The expression “explanatory relative sentence” means here such relative sentences as “the man who spoke to you“, i.e. the man who is defined by the fact that he spoke to you, what we know about him (to start with) is the fact that he spoke to you.
Let’s say, for instance, “The man who spoke to you wrote this novel”. In Irish, this translates into Scríobh an fear a labhair leat an t-úrscéal seo. That’s fine, but the explanatory relative clause is here inside the main clause: Scríobh an fear [a labhair leat] an t-úrscéal seo. In this example it is easy enough to tell the relative clause from the main clause, but in long and complicated sentences it might become more difficult.
Instead, it is advisable to write:
An fear a labhair leat, scríobh sé an t-úrscéal seo “The man who spoke to you, he wrote this novel”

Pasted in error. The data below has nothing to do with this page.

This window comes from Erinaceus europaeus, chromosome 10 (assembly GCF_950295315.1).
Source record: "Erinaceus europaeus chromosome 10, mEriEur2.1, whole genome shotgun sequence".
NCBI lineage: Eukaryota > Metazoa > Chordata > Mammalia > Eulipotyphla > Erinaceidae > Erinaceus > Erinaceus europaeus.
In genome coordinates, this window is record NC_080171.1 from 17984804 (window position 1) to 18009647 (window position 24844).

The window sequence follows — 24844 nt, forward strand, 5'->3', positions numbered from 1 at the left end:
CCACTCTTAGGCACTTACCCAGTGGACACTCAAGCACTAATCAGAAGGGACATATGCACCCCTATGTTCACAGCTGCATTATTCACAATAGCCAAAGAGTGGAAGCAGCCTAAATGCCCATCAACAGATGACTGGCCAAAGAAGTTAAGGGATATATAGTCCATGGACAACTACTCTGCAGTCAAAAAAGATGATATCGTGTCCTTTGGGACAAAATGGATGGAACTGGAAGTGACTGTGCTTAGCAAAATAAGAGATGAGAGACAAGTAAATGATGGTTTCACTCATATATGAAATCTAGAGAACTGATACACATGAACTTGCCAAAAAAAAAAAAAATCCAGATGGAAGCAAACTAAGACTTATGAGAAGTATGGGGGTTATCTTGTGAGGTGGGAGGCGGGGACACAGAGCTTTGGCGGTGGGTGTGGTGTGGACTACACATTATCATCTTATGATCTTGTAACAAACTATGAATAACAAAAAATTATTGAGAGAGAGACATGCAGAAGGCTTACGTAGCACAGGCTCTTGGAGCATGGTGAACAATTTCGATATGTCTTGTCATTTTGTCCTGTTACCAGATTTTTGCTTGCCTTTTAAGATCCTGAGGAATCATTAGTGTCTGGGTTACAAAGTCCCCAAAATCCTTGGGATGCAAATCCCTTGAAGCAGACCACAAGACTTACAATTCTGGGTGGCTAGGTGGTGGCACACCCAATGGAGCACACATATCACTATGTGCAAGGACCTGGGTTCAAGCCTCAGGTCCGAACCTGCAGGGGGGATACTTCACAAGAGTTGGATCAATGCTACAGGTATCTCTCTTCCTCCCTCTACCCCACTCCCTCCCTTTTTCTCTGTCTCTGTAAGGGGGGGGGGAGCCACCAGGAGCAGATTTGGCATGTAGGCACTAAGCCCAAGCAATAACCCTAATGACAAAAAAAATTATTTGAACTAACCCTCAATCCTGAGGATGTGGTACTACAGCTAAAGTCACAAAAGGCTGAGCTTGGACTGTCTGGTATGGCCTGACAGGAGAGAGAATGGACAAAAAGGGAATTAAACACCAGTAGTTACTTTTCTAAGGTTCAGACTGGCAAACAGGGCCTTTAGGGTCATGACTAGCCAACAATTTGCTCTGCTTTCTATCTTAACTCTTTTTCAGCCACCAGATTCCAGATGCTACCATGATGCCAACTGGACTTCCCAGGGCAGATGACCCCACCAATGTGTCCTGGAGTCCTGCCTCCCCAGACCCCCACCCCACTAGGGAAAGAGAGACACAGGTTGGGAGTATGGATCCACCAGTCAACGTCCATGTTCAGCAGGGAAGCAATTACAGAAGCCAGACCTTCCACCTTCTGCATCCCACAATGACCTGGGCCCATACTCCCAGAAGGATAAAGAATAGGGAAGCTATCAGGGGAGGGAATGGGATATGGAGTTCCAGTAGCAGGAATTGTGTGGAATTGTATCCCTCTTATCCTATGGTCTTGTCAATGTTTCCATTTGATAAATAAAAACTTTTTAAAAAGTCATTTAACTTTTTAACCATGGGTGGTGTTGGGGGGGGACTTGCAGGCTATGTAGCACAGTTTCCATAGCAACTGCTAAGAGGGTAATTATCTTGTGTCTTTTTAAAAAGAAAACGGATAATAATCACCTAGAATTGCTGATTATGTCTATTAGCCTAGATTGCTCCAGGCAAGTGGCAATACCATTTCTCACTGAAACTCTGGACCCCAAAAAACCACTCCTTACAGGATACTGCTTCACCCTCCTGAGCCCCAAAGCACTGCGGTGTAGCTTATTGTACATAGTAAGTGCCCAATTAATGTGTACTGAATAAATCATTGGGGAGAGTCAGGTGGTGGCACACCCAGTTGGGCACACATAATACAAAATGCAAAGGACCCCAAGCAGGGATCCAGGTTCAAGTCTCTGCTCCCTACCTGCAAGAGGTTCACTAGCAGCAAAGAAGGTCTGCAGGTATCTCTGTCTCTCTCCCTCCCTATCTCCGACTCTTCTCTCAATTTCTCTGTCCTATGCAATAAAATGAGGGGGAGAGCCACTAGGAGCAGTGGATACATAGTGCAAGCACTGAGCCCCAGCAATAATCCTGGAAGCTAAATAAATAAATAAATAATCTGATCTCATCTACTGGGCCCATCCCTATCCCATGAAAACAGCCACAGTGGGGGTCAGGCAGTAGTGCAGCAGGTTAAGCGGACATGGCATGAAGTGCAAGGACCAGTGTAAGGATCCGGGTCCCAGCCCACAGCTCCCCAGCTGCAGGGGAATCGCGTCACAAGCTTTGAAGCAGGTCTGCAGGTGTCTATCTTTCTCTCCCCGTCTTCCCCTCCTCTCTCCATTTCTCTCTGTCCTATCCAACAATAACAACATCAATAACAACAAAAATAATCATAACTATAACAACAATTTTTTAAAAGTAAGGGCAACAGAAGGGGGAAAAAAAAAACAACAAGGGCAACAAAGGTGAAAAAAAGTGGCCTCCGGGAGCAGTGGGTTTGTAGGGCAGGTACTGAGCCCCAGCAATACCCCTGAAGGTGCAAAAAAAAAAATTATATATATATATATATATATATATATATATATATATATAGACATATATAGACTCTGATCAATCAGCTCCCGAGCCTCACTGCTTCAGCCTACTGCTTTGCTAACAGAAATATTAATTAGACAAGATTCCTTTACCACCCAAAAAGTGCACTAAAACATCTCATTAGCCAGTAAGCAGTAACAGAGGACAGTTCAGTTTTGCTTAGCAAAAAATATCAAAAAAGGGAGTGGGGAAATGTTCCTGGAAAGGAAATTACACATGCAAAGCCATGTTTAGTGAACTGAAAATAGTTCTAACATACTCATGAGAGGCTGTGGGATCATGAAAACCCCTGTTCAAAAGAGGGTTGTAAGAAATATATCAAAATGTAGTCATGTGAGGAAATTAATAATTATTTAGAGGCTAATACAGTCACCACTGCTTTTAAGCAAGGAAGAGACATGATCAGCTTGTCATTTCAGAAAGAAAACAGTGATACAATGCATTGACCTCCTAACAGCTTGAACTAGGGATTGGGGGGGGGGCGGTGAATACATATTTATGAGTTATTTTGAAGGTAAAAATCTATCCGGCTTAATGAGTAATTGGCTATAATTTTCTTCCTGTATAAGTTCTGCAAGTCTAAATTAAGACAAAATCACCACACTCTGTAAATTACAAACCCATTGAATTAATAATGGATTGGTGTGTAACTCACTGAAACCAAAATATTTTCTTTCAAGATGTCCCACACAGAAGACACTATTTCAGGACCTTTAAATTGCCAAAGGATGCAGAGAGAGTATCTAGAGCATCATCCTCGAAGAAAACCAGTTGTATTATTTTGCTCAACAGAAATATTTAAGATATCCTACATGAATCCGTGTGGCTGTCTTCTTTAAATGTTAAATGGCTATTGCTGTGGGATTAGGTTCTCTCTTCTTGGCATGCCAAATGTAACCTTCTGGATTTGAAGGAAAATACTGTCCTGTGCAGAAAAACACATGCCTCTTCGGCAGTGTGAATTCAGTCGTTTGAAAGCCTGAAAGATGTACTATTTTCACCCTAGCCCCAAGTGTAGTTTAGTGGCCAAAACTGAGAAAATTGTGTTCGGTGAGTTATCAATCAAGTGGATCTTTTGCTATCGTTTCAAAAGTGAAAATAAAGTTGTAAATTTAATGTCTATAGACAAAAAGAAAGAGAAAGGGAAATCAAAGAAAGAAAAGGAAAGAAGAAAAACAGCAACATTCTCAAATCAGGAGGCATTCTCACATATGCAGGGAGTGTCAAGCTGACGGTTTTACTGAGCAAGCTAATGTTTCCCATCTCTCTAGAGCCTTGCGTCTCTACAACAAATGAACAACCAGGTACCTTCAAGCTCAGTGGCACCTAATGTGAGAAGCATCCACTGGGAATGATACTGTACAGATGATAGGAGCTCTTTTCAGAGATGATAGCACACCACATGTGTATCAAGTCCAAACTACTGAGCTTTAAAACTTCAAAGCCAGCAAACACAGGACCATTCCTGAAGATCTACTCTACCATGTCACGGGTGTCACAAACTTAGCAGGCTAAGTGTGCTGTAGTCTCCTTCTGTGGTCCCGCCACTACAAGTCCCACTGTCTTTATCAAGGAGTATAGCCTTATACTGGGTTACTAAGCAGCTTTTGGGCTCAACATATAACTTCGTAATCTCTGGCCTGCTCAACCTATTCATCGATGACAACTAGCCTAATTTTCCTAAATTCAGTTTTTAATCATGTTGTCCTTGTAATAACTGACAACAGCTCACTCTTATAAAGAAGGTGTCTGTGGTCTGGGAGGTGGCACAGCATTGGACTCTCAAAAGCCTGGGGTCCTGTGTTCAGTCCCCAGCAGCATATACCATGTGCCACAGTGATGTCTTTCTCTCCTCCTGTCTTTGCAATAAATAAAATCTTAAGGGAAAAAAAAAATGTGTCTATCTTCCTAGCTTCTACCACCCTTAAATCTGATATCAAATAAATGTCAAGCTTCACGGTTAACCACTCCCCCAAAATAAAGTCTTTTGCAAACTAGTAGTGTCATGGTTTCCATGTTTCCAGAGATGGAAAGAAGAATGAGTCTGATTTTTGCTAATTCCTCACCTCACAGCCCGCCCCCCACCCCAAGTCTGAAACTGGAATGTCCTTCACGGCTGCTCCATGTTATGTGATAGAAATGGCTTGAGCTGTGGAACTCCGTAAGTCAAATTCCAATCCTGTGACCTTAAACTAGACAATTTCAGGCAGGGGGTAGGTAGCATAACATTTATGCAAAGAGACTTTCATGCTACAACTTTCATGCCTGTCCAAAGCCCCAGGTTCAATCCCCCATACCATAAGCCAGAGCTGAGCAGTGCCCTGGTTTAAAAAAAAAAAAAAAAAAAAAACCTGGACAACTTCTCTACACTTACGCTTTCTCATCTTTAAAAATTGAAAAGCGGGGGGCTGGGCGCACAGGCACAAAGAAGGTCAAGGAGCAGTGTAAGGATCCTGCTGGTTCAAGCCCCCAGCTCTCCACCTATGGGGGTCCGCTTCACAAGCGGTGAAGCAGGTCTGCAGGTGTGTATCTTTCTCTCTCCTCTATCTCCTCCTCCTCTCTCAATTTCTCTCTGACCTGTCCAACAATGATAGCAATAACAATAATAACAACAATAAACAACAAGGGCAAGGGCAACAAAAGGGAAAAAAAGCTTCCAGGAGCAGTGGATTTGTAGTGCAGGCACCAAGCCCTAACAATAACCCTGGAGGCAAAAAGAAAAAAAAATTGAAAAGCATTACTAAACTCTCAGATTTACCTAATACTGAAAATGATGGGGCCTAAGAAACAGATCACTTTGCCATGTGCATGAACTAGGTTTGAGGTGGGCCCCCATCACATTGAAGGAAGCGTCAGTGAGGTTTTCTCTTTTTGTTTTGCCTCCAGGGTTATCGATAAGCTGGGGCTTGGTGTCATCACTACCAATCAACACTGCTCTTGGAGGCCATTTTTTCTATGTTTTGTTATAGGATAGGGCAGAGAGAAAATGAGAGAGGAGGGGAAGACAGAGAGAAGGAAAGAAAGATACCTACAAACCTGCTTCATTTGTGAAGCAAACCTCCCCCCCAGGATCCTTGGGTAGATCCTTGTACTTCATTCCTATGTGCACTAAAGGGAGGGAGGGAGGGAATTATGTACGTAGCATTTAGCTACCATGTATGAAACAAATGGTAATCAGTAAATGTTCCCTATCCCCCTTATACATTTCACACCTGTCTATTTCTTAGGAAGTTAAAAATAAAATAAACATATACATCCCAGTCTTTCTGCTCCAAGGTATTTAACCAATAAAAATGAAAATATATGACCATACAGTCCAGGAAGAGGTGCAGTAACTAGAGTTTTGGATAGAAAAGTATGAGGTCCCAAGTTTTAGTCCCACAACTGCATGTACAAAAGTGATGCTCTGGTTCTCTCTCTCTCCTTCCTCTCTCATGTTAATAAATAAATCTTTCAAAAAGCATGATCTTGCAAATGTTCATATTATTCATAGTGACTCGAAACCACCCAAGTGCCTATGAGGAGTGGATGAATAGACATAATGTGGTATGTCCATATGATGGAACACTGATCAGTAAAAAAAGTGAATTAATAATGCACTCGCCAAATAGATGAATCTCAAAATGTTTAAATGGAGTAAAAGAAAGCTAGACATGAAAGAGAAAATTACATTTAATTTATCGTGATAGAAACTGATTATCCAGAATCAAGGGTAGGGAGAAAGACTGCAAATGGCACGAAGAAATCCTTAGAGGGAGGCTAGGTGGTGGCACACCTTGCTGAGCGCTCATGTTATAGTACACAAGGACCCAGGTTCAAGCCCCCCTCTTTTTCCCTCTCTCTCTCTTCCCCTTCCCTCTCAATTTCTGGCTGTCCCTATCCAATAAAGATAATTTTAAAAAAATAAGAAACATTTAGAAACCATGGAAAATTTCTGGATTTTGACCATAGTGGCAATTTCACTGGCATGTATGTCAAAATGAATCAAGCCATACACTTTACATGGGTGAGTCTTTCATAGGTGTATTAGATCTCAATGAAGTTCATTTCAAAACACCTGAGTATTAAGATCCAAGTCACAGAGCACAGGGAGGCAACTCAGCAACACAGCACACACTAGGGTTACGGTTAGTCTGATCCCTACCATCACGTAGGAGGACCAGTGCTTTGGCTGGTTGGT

An bhean atá ag canadh amhráin, is léise an gluaisteán úd thall “The automobile over there belongs to the lady who is singing” (“The woman who is singing, the automobile over there belongs to her”)
An chuid ba mhó de na scríbhneoirí Sóivéadacha a chuaigh ag scríobh úrscéalta i ndiaidh an chogaidh, bhí siad ina n-iriseoirí cathéadain lena linn “Most of the Soviet writers who went to write war novels after the war were front journalists during it.”
An fear a chéadcheap Teoiric na Coibhneasachta, is é sin Albert Einstein, chaith sé tréimhse ag obair in Oifig na bPaitinní san Eilvéis. “The man who invented the theory of relativity, that is, Albert Einstein, – he spent some time working in the Swiss Patent Office.”